Vía de la Plata (Silver Route)

Zamora CathedralVía de la Plata (Silver Route) History

At well over 2,000 years old, the Vía de la Plata, or "Silver Route," is quite literally an ancient road. When the rather ambitious Roman Empire extended its way into the Iberian Peninsula (now composed of Spain and Portugal), the first great civilizations and cities truly began to flourish. Perhaps the greatest of these early civilizations was Hispalis - now the modern city of Sevilla - which, towards the end of the Bronze Age, prospered as the capital of a wealthy metal mining zone.

As sticklers of organization and planning, the Romans put time and energy into creating a massive network of roads which essentially linked together its entire empire- no easy feat, as the Roman Empire spread out to encompass most of Europe! Construction on the Vía de la Plata began between 29 and 19 B.C. and quickly grew to become one of the most important Roman roads in Spain. Uniting the very south with the very north, the Vía de la Plata is a straight-shoot through mountains, valleys and plains that runs from Sevilla to Gijón.

Throughout its lengthy history, the Vía de la Plata has been a junction of civilizations credited with the spread of art, architecture, handicrafts, folk culture and much more. Emblematic Spanish cities like Astorga, León, Salamanca and Mérida were built along the Vía de la Plata, along with a myriad of fortresses, arches, bridges and aqueducts. While the passage of time inevitably yielded better roads, from the first through 19th centuries the Vía de la Plata served as the backbone on which new paths and roads were constructed and its importance is timeless.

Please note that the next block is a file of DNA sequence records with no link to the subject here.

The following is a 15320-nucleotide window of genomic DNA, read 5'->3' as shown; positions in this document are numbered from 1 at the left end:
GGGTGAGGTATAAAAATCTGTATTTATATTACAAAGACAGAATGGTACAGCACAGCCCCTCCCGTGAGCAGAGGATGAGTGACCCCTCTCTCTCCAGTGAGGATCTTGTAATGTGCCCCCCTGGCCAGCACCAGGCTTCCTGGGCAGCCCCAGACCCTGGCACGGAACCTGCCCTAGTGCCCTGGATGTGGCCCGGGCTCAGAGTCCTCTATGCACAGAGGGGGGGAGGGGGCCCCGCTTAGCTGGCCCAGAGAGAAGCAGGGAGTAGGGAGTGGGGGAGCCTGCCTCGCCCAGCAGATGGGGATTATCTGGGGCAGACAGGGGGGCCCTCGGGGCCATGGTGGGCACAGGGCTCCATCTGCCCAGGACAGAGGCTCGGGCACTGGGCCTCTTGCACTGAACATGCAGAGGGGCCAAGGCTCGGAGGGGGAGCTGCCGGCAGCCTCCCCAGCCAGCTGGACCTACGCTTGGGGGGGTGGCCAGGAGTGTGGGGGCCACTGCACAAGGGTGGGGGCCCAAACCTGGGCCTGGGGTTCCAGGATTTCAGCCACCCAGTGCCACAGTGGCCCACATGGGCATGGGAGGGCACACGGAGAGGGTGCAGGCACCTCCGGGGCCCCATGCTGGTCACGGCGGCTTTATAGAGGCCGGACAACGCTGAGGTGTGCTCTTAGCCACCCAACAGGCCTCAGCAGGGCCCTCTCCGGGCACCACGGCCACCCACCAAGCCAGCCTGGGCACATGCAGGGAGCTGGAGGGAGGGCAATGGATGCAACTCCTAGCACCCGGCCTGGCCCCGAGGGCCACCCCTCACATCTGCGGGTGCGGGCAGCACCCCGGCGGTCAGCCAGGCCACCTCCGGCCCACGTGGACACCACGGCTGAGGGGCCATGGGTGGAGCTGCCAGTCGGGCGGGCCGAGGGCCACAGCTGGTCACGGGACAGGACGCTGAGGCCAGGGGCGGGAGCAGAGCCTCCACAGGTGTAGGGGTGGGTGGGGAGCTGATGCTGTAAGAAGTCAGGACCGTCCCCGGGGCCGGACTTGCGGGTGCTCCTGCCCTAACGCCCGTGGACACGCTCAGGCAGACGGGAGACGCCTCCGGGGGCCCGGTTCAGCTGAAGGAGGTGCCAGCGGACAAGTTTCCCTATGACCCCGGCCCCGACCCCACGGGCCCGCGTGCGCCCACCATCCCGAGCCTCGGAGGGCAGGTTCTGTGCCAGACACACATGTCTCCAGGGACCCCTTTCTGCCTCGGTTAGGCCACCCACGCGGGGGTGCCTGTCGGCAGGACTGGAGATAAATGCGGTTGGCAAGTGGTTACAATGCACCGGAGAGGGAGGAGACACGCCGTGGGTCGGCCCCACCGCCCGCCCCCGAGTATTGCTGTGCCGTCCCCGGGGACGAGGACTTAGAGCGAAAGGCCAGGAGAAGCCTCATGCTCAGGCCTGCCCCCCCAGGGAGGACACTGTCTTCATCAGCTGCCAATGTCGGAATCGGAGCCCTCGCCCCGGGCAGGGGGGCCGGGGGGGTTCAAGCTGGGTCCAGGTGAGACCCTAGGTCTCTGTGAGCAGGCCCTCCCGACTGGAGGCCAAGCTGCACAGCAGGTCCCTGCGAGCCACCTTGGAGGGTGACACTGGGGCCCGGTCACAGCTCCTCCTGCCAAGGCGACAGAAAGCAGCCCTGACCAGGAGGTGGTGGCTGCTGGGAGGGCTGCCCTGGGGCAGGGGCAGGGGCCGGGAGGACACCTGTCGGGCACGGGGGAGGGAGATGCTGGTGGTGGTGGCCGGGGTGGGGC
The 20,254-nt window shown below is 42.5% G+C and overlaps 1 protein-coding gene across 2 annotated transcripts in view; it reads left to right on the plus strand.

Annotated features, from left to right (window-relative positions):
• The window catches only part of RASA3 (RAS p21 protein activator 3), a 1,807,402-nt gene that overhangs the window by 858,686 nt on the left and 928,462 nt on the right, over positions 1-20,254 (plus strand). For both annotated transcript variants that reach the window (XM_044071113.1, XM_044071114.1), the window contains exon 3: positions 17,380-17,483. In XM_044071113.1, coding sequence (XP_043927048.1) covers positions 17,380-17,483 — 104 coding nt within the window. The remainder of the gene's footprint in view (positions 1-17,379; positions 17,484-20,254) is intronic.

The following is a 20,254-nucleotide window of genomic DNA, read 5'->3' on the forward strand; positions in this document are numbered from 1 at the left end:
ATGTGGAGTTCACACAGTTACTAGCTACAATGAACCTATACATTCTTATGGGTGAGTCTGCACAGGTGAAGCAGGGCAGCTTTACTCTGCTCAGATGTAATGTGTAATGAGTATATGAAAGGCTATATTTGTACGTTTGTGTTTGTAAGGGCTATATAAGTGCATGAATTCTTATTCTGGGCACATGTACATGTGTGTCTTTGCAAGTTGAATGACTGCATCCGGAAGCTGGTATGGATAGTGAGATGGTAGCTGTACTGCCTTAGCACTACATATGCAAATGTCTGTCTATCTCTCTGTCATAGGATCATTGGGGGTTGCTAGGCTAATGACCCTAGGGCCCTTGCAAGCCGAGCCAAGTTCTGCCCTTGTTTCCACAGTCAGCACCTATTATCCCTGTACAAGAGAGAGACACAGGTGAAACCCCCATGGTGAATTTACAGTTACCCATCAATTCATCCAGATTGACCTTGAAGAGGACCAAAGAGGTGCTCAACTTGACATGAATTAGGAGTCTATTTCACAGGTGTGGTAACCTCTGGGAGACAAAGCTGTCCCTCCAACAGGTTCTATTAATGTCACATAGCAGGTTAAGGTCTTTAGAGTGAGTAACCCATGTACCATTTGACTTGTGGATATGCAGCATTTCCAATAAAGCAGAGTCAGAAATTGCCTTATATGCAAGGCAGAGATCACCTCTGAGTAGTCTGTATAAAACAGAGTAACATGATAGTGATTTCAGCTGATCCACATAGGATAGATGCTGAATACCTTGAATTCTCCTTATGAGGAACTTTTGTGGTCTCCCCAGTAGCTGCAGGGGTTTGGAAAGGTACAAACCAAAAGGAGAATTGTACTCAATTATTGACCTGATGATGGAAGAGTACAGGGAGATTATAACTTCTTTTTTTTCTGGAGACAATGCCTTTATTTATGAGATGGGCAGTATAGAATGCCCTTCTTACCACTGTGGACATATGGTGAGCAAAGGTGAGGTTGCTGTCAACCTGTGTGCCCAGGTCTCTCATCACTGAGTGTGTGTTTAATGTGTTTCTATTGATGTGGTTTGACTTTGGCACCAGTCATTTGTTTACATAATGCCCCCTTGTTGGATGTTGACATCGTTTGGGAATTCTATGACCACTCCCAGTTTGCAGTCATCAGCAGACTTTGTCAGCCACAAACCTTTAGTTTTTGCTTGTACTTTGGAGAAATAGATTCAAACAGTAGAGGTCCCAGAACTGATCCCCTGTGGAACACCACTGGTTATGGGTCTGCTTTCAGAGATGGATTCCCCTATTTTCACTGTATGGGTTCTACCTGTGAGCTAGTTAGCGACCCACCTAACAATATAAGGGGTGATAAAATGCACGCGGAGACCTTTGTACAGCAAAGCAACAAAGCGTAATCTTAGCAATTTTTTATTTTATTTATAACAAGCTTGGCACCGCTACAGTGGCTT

Astorga wallsVía de la Plata Route

If you're interested in travelling the Vía de la Plata, start out your trip in Sevilla- the ancient Roman city of Hispalis- and continue pretty much due north until you hit the city of Gijón, a city on Spain's northern coast that began long ago as a Roman military encampment. Below you will find the historic Vía de la Plata route, but if you're looking for more detailed information and routes, visit the following official website:


  • Sevilla
  • Ruins of Itálica
  • Zafra
  • Almendralejo
  • Mérida
  • Cáceres
  • Plasencia
  • Béjar
  • Salamanca
  • Zamora
  • Benavente
  • Astorga
  • León
  • Campomanes
  • Pola de Lena
  • Oviedo
  • Gijón